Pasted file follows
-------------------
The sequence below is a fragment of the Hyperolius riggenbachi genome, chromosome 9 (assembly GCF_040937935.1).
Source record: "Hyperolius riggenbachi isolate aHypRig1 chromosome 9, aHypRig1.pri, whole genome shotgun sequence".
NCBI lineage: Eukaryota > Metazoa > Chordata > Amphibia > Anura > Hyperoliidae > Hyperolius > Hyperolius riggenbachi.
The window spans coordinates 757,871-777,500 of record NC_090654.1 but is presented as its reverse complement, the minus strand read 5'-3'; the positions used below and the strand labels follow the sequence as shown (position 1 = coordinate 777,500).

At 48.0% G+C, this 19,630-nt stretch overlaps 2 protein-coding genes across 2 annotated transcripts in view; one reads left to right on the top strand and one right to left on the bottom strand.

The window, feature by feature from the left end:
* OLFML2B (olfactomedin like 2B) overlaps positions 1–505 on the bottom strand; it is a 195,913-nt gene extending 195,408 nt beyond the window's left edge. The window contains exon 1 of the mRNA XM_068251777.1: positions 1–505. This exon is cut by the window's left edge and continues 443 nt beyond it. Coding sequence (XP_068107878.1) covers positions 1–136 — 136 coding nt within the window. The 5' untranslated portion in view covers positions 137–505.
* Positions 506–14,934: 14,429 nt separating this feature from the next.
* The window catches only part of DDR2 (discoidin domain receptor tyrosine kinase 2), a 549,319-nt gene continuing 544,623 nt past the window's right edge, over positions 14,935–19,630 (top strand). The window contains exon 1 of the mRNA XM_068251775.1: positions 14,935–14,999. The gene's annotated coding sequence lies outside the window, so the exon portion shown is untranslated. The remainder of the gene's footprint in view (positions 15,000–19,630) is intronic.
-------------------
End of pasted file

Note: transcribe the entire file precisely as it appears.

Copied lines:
The sequence below is a fragment of the Hyperolius riggenbachi genome, chromosome 9 (assembly GCF_040937935.1).
Source record: "Hyperolius riggenbachi isolate aHypRig1 chromosome 9, aHypRig1.pri, whole genome shotgun sequence".
NCBI lineage: Eukaryota > Metazoa > Chordata > Amphibia > Anura > Hyperoliidae > Hyperolius > Hyperolius riggenbachi.
The window spans coordinates 757,871-777,500 of record NC_090654.1 but is presented as its reverse complement, the minus strand read 5'-3'; the positions used below and the strand labels follow the sequence as shown (position 1 = coordinate 777,500).

At 48.0% G+C, this 19,630-nt stretch overlaps 2 protein-coding genes across 2 annotated transcripts in view; one reads left to right on the top strand and one right to left on the bottom strand.

The window, feature by feature from the left end:
* OLFML2B (olfactomedin like 2B) overlaps positions 1–505 on the bottom strand; it is a 195,913-nt gene extending 195,408 nt beyond the window's left edge. The window contains exon 1 of the mRNA XM_068251777.1: positions 1–505. This exon is cut by the window's left edge and continues 443 nt beyond it. Coding sequence (XP_068107878.1) covers positions 1–136 — 136 coding nt within the window. The 5' untranslated portion in view covers positions 137–505.
* Positions 506–14,934: 14,429 nt separating this feature from the next.
* The window catches only part of DDR2 (discoidin domain receptor tyrosine kinase 2), a 549,319-nt gene continuing 544,623 nt past the window's right edge, over positions 14,935–19,630 (top strand). The window contains exon 1 of the mRNA XM_068251775.1: positions 14,935–14,999. The gene's annotated coding sequence lies outside the window, so the exon portion shown is untranslated. The remainder of the gene's footprint in view (positions 15,000–19,630) is intronic.